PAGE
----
16 May 2017
Scientists at British American Tobacco have developed a technique that can detect unpredicted substances in e-cigarette vapour.
In a single puff, this “non-targeted” method can detect and identify volatile and semi-volatile substances present at levels suitable for toxicological risk assessment.
Although studies indicate that e-cigarettes have the potential to be less risky compared to combustible tobacco cigarettes, it remains important to develop capabilities to identify potentially hazardous substances that may be present in e-cigarette vapour. Typically, the methods used to determine vapour composition are aimed at detecting specific classes of compounds, and these methods have not been designed to detect and identify unpredicted substances. And those methods that can are usually not sensitive enough to enable meaningful toxicity assessment.
Using thermal desorption - gas chromatography – time-of-flight mass spectrometry (TD–GC–TOFMS), we have developed a technique that is sensitive enough to detect unforeseen volatile and semi-volatile substances in e-cigarette vapour. Importantly, this is done from a single, 3-second puff and at 5ng/puff or more, a sensitivity BAT toxicologists have identified as best practice for risk assessing tobacco and nicotine products.¹ Moreover, the method incorporates a robust quality control process to distinguish possible chemical artefacts formed during analysis.
Evaluating its practicality, scientists at British American Tobacco showed the method could be used to screen vapour from three different commercial products (Vype e-Stick (cig-a-like), Vype ePen (closed modular), and Nhoss Lounge (open tank modular)), and three test liquids. They were also able to use the technique to distinguish vapours from different eliquid flavours used in Vype ePen (mint, tobacco, cherry and unflavoured).The technique can only detect those volatile and semi-volatile substances compatible with GC–MS. Nevertheless, “Although it does not provide the whole picture, our method provides an important piece of the puzzle and addresses a potential knowledge gap in e-cigarette safety assessments,” says Chris Wright, Head of Analytical Science at British American Tobacco. “When developing novel products there are potential unknowns. By detecting compounds at the very low levels relevant for product risk assessment, this technique helps identify potential chemical hazards and is best available practice with this technology.”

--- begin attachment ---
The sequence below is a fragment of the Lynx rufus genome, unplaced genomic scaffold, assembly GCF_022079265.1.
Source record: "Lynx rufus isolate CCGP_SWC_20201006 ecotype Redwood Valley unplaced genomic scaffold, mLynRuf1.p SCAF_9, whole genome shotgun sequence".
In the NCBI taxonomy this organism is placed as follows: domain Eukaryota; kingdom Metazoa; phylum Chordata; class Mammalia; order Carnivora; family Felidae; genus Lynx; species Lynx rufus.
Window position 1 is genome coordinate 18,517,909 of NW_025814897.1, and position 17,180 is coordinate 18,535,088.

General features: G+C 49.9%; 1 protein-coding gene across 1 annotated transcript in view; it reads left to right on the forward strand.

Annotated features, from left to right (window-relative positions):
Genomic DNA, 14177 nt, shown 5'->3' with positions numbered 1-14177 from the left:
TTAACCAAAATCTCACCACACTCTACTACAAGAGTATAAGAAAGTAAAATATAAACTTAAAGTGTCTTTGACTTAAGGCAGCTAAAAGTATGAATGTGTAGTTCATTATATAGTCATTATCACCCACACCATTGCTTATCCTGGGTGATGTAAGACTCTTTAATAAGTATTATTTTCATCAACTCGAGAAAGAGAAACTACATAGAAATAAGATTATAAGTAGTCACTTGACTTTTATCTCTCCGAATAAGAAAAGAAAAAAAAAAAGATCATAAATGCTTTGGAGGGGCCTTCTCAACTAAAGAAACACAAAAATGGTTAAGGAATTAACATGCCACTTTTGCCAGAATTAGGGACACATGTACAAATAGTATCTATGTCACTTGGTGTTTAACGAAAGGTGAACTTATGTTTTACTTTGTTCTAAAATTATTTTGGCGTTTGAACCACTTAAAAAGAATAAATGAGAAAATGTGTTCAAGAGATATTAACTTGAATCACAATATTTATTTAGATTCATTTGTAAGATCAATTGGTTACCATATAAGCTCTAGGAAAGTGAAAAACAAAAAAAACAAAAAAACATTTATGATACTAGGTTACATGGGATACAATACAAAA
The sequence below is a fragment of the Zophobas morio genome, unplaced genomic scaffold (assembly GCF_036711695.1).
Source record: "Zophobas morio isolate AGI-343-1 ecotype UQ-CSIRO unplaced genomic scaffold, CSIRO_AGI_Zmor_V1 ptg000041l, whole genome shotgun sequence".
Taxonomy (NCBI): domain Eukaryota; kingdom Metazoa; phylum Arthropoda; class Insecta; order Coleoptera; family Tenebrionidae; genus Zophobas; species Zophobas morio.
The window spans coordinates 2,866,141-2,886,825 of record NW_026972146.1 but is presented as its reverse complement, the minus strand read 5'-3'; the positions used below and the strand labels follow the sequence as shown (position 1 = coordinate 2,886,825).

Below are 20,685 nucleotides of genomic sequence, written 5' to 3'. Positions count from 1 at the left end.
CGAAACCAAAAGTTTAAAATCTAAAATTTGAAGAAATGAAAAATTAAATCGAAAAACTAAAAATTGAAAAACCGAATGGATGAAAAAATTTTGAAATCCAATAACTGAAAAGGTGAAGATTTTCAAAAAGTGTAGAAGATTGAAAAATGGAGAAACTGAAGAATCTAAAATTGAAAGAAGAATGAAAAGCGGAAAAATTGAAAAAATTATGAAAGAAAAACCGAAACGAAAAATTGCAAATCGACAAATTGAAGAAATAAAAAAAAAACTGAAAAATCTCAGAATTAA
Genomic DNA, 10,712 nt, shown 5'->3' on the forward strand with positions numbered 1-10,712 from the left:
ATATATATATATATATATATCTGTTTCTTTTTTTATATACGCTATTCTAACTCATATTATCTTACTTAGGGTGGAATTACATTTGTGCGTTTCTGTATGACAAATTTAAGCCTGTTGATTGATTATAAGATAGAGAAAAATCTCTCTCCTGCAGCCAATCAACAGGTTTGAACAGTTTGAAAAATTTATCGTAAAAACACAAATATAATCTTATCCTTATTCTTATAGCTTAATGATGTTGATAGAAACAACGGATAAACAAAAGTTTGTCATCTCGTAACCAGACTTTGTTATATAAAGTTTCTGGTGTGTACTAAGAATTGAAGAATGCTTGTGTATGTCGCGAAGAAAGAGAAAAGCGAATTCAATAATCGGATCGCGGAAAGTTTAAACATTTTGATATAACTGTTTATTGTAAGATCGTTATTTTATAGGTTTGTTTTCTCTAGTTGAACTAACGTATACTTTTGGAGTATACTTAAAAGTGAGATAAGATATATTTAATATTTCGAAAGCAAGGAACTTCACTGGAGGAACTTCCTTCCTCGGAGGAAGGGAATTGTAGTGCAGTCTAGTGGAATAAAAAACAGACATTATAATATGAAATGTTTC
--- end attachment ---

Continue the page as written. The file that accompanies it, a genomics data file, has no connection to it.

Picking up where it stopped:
1. S. Costigan and C. Meredith. An approach to ingredient screening and toxicological risk assessment of flavours in e-liquids. Regul Toxicol Pharmacol 72 (2):361-369, 2015.
Notes to Editors